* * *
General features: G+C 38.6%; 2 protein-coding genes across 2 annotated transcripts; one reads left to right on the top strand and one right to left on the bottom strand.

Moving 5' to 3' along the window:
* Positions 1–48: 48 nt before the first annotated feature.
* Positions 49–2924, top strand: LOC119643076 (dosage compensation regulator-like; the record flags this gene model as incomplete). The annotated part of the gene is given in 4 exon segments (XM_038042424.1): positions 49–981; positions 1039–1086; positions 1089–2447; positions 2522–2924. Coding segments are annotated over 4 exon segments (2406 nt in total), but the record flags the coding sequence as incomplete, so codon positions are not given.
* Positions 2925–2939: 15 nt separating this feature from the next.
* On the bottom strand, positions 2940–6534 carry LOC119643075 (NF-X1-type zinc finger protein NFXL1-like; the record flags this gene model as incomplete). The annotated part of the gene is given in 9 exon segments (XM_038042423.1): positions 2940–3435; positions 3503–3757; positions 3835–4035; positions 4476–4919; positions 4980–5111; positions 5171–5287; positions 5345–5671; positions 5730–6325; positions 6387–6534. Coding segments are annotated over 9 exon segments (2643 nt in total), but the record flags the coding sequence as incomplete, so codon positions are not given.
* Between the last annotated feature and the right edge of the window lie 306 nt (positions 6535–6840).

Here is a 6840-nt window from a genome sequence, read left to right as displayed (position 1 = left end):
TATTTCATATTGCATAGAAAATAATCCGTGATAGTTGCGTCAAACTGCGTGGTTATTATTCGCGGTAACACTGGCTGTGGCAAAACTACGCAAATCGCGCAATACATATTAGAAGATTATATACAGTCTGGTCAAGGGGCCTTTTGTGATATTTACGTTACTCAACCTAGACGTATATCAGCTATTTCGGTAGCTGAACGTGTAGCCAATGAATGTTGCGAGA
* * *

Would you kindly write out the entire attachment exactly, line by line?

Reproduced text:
General features: G+C 38.6%; 2 protein-coding genes across 2 annotated transcripts; one reads left to right on the top strand and one right to left on the bottom strand.

Moving 5' to 3' along the window:
* Positions 1–48: 48 nt before the first annotated feature.
* Positions 49–2924, top strand: LOC119643076 (dosage compensation regulator-like; the record flags this gene model as incomplete). The annotated part of the gene is given in 4 exon segments (XM_038042424.1): positions 49–981; positions 1039–1086; positions 1089–2447; positions 2522–2924. Coding segments are annotated over 4 exon segments (2406 nt in total), but the record flags the coding sequence as incomplete, so codon positions are not given.
* Positions 2925–2939: 15 nt separating this feature from the next.
* On the bottom strand, positions 2940–6534 carry LOC119643075 (NF-X1-type zinc finger protein NFXL1-like; the record flags this gene model as incomplete). The annotated part of the gene is given in 9 exon segments (XM_038042423.1): positions 2940–3435; positions 3503–3757; positions 3835–4035; positions 4476–4919; positions 4980–5111; positions 5171–5287; positions 5345–5671; positions 5730–6325; positions 6387–6534. Coding segments are annotated over 9 exon segments (2643 nt in total), but the record flags the coding sequence as incomplete, so codon positions are not given.
* Between the last annotated feature and the right edge of the window lie 306 nt (positions 6535–6840).

Here is a 6840-nt window from a genome sequence, read left to right as displayed (position 1 = left end):
TATTTCATATTGCATAGAAAATAATCCGTGATAGTTGCGTCAAACTGCGTGGTTATTATTCGCGGTAACACTGGCTGTGGCAAAACTACGCAAATCGCGCAATACATATTAGAAGATTATATACAGTCTGGTCAAGGGGCCTTTTGTGATATTTACGTTACTCAACCTAGACGTATATCAGCTATTTCGGTAGCTGAACGTGTAGCCAATGAATGTTGCGAGA